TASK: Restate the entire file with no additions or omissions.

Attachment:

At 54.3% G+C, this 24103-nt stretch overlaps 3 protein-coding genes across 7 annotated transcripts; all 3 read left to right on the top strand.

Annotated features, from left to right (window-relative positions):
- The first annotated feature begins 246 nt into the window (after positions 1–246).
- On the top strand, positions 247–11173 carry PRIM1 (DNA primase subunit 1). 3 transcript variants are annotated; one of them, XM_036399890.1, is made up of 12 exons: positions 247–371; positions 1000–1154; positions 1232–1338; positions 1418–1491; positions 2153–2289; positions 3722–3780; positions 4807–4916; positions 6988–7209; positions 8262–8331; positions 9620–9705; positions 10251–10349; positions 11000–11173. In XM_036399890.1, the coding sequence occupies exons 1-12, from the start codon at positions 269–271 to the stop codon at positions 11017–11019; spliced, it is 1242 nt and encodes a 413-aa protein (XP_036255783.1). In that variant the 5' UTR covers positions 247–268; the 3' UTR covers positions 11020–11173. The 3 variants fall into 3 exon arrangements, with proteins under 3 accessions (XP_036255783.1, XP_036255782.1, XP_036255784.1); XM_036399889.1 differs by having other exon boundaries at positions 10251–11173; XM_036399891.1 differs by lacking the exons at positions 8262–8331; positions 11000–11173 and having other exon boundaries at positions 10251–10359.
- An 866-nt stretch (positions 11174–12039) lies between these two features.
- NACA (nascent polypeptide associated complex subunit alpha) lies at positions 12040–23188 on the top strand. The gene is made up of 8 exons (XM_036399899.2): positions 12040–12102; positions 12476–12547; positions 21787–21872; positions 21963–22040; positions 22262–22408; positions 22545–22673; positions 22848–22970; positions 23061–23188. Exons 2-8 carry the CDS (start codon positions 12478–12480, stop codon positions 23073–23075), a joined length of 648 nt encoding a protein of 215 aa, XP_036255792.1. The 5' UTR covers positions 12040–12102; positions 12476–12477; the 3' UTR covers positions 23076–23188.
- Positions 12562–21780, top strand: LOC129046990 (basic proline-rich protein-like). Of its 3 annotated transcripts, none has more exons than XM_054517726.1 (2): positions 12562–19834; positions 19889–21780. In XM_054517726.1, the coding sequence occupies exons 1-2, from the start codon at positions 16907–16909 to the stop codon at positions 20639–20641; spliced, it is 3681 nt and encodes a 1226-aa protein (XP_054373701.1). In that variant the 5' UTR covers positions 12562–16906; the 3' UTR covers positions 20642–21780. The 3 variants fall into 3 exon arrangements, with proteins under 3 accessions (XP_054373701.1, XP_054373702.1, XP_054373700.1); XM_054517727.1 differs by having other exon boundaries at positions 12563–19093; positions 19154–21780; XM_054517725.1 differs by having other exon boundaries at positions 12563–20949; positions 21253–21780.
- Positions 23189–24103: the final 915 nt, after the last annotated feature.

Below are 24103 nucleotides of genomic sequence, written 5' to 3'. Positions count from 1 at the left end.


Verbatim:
At 54.3% G+C, this 24103-nt stretch overlaps 3 protein-coding genes across 7 annotated transcripts; all 3 read left to right on the top strand.

Annotated features, from left to right (window-relative positions):
- The first annotated feature begins 246 nt into the window (after positions 1–246).
- On the top strand, positions 247–11173 carry PRIM1 (DNA primase subunit 1). 3 transcript variants are annotated; one of them, XM_036399890.1, is made up of 12 exons: positions 247–371; positions 1000–1154; positions 1232–1338; positions 1418–1491; positions 2153–2289; positions 3722–3780; positions 4807–4916; positions 6988–7209; positions 8262–8331; positions 9620–9705; positions 10251–10349; positions 11000–11173. In XM_036399890.1, the coding sequence occupies exons 1-12, from the start codon at positions 269–271 to the stop codon at positions 11017–11019; spliced, it is 1242 nt and encodes a 413-aa protein (XP_036255783.1). In that variant the 5' UTR covers positions 247–268; the 3' UTR covers positions 11020–11173. The 3 variants fall into 3 exon arrangements, with proteins under 3 accessions (XP_036255783.1, XP_036255782.1, XP_036255784.1); XM_036399889.1 differs by having other exon boundaries at positions 10251–11173; XM_036399891.1 differs by lacking the exons at positions 8262–8331; positions 11000–11173 and having other exon boundaries at positions 10251–10359.
- An 866-nt stretch (positions 11174–12039) lies between these two features.
- NACA (nascent polypeptide associated complex subunit alpha) lies at positions 12040–23188 on the top strand. The gene is made up of 8 exons (XM_036399899.2): positions 12040–12102; positions 12476–12547; positions 21787–21872; positions 21963–22040; positions 22262–22408; positions 22545–22673; positions 22848–22970; positions 23061–23188. Exons 2-8 carry the CDS (start codon positions 12478–12480, stop codon positions 23073–23075), a joined length of 648 nt encoding a protein of 215 aa, XP_036255792.1. The 5' UTR covers positions 12040–12102; positions 12476–12477; the 3' UTR covers positions 23076–23188.
- Positions 12562–21780, top strand: LOC129046990 (basic proline-rich protein-like). Of its 3 annotated transcripts, none has more exons than XM_054517726.1 (2): positions 12562–19834; positions 19889–21780. In XM_054517726.1, the coding sequence occupies exons 1-2, from the start codon at positions 16907–16909 to the stop codon at positions 20639–20641; spliced, it is 3681 nt and encodes a 1226-aa protein (XP_054373701.1). In that variant the 5' UTR covers positions 12562–16906; the 3' UTR covers positions 20642–21780. The 3 variants fall into 3 exon arrangements, with proteins under 3 accessions (XP_054373701.1, XP_054373702.1, XP_054373700.1); XM_054517727.1 differs by having other exon boundaries at positions 12563–19093; positions 19154–21780; XM_054517725.1 differs by having other exon boundaries at positions 12563–20949; positions 21253–21780.
- Positions 23189–24103: the final 915 nt, after the last annotated feature.

Below are 24103 nucleotides of genomic sequence, written 5' to 3'. Positions count from 1 at the left end.